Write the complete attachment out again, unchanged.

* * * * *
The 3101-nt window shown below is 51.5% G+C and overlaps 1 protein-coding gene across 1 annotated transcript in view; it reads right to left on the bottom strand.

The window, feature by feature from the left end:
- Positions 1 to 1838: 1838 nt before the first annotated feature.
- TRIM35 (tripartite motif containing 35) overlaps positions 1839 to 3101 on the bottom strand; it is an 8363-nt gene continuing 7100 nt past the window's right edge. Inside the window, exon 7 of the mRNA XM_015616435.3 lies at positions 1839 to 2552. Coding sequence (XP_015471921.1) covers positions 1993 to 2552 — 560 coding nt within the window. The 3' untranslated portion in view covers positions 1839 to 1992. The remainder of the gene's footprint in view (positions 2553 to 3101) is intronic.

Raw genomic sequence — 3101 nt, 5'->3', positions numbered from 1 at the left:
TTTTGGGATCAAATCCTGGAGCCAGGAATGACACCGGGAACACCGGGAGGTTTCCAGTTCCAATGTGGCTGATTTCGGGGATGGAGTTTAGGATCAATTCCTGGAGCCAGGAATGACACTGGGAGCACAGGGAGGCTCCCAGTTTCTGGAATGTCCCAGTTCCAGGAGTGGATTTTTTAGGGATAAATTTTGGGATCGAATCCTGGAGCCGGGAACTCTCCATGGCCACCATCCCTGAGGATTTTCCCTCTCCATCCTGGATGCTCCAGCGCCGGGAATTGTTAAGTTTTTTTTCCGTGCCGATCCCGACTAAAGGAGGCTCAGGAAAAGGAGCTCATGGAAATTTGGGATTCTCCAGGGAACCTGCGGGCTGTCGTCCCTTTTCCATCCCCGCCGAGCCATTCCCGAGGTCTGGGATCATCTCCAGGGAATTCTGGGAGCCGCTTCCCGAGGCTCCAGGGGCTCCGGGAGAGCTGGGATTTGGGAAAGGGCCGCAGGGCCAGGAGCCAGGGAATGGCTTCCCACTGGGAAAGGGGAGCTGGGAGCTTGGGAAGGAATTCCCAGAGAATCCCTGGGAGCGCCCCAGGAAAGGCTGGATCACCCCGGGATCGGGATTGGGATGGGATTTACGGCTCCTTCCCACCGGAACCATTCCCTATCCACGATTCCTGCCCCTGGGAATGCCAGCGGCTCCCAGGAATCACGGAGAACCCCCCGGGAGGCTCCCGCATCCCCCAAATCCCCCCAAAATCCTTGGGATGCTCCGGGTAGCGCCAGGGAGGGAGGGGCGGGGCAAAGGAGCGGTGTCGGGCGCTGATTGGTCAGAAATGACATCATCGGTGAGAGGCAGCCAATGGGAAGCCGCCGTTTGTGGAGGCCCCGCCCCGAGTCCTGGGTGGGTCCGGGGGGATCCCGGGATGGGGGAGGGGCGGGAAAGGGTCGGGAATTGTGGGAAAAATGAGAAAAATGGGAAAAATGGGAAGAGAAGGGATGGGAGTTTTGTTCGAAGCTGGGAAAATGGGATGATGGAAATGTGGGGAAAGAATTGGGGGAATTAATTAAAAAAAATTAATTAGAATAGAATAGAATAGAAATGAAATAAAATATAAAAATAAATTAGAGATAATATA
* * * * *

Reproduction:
The 3101-nt window shown below is 51.5% G+C and overlaps 1 protein-coding gene across 1 annotated transcript in view; it reads right to left on the bottom strand.

The window, feature by feature from the left end:
- Positions 1 to 1838: 1838 nt before the first annotated feature.
- TRIM35 (tripartite motif containing 35) overlaps positions 1839 to 3101 on the bottom strand; it is an 8363-nt gene continuing 7100 nt past the window's right edge. Inside the window, exon 7 of the mRNA XM_015616435.3 lies at positions 1839 to 2552. Coding sequence (XP_015471921.1) covers positions 1993 to 2552 — 560 coding nt within the window. The 3' untranslated portion in view covers positions 1839 to 1992. The remainder of the gene's footprint in view (positions 2553 to 3101) is intronic.

Raw genomic sequence — 3101 nt, 5'->3', positions numbered from 1 at the left:
TTTTGGGATCAAATCCTGGAGCCAGGAATGACACCGGGAACACCGGGAGGTTTCCAGTTCCAATGTGGCTGATTTCGGGGATGGAGTTTAGGATCAATTCCTGGAGCCAGGAATGACACTGGGAGCACAGGGAGGCTCCCAGTTTCTGGAATGTCCCAGTTCCAGGAGTGGATTTTTTAGGGATAAATTTTGGGATCGAATCCTGGAGCCGGGAACTCTCCATGGCCACCATCCCTGAGGATTTTCCCTCTCCATCCTGGATGCTCCAGCGCCGGGAATTGTTAAGTTTTTTTTCCGTGCCGATCCCGACTAAAGGAGGCTCAGGAAAAGGAGCTCATGGAAATTTGGGATTCTCCAGGGAACCTGCGGGCTGTCGTCCCTTTTCCATCCCCGCCGAGCCATTCCCGAGGTCTGGGATCATCTCCAGGGAATTCTGGGAGCCGCTTCCCGAGGCTCCAGGGGCTCCGGGAGAGCTGGGATTTGGGAAAGGGCCGCAGGGCCAGGAGCCAGGGAATGGCTTCCCACTGGGAAAGGGGAGCTGGGAGCTTGGGAAGGAATTCCCAGAGAATCCCTGGGAGCGCCCCAGGAAAGGCTGGATCACCCCGGGATCGGGATTGGGATGGGATTTACGGCTCCTTCCCACCGGAACCATTCCCTATCCACGATTCCTGCCCCTGGGAATGCCAGCGGCTCCCAGGAATCACGGAGAACCCCCCGGGAGGCTCCCGCATCCCCCAAATCCCCCCAAAATCCTTGGGATGCTCCGGGTAGCGCCAGGGAGGGAGGGGCGGGGCAAAGGAGCGGTGTCGGGCGCTGATTGGTCAGAAATGACATCATCGGTGAGAGGCAGCCAATGGGAAGCCGCCGTTTGTGGAGGCCCCGCCCCGAGTCCTGGGTGGGTCCGGGGGGATCCCGGGATGGGGGAGGGGCGGGAAAGGGTCGGGAATTGTGGGAAAAATGAGAAAAATGGGAAAAATGGGAAGAGAAGGGATGGGAGTTTTGTTCGAAGCTGGGAAAATGGGATGATGGAAATGTGGGGAAAGAATTGGGGGAATTAATTAAAAAAAATTAATTAGAATAGAATAGAATAGAAATGAAATAAAATATAAAAATAAATTAGAGATAATATA